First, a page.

Perhaps many people in the trucking industry are suffering from fatigue fatigue, but now is not the time for slacking off, we need to wake up and get working. There is plenty of work to be done, mainly consultation about the fatigue provisions which will be included in the new Heavy Vehicle National Law, to be premiered next year by the National Transport Commission.
By that time we will also probably be suffering from access fatigue as we continue to bang our heads against the brick wall which is state and local authority intransigence. We can also expect to be suffering from fatigue in some other areas of concern to the trucking industry.
In fact, there is going to be a series of major fatigue issues for people who are involved in lobbying for the trucking industry and those who want to express an opinion on this shape and structure of the new HVNL.
There is an issue paper on safe people and practice due out this month along with another issue paper on safe vehicles. These will be followed by one of the biggies, an issues paper on operator accreditation. These will all be followed by the two final issues papers on managing compliance and ‘other policy matters’.
So it would seem that there are a lot of people involved in trying to get together submissions to address all the issues around all of these topics. This is a vital task which has to be completed now in order for the trucking industry to be able to look forward to a rational set of laws to govern the way that it does its business and how it maintains the safety of its employees and other road users.
These people must be feeling very much like the poor old truck driver who is busily racing around one of our major cities picking up odd pallets here and there, desperately trying to get them loaded, tied down and get out of the city. One of those deliveries maybe slated for a particularly early drop off time in the destination city, so the pressure is on. This is where the key issues start to wear thin for the truckie involved.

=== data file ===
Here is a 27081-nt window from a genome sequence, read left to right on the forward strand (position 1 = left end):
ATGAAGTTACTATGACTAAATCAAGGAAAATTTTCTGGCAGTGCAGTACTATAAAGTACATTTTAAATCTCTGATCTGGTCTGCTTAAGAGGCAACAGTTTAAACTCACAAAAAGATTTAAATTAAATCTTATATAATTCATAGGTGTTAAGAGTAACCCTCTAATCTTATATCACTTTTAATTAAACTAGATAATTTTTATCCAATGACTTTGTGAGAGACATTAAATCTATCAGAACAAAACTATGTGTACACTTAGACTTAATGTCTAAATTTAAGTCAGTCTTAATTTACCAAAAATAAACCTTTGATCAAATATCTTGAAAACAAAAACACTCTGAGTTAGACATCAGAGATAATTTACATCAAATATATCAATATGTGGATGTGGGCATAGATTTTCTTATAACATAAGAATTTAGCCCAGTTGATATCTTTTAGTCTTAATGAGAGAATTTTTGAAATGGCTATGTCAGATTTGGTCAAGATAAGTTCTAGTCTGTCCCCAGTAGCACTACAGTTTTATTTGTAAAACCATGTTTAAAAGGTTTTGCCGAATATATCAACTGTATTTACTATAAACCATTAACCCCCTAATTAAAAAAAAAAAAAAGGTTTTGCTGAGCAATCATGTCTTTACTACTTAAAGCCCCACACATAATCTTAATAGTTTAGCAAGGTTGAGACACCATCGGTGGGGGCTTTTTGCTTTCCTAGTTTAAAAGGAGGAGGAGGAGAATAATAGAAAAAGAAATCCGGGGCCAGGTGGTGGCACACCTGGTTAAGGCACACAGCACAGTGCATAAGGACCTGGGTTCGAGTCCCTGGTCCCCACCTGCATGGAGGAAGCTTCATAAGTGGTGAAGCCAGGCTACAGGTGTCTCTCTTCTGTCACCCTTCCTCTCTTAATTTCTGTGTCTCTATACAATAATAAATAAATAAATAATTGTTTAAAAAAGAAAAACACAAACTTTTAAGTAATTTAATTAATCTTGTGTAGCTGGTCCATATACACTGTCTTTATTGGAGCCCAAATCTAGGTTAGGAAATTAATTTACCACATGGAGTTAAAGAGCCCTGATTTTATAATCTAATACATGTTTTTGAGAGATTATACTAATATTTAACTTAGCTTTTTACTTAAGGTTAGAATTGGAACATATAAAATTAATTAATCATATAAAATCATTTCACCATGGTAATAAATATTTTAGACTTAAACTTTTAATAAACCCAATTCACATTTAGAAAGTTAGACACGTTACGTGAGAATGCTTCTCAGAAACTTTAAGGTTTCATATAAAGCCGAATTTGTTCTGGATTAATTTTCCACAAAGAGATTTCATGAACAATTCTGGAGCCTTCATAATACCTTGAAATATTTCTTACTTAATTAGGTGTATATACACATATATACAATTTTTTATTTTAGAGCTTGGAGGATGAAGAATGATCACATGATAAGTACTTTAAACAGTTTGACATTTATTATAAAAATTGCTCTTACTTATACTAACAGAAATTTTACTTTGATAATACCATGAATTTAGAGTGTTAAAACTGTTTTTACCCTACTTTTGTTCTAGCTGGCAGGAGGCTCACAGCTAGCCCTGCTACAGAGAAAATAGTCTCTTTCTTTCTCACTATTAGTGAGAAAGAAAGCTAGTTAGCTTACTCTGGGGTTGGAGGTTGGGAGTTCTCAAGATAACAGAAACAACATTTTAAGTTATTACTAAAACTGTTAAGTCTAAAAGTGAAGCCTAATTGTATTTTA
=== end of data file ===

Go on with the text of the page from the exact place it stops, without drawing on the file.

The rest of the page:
The pressure on any driver, whether expressed by the consignor, or the drivers employer or just felt as a social pressure among fellow drivers, can be cranked up. This is where there is a temptation to cut corners, rush load restraint, break the speed limit or tell a few white lies in a work diary.
The pressure is also on for those who will be sending those submissions into the NTC over the next six months. Hopefully, there is no law breaking involved and, although the laws of good English may get stretched a bit. However, their work will have a long term effect, down the track on the safety outcomes in the trucking industry and on highways.
If the review gets the right kind of feedback, and leads to the drafting of a new law which retains the kind of flexibility the trucking industry needs along with the kind of reassurance the regulators need that trucking people are doing the right thing, then everybody will be better off.
However, if we don’t get this right and the trucking industry submissions do not have the desired effect in the drafting of this new legislation, then we all those lose. It affects both the trucking industry and the people working in it, as well as the people who go to the supermarkets to buy their food and drive their cars on our roads.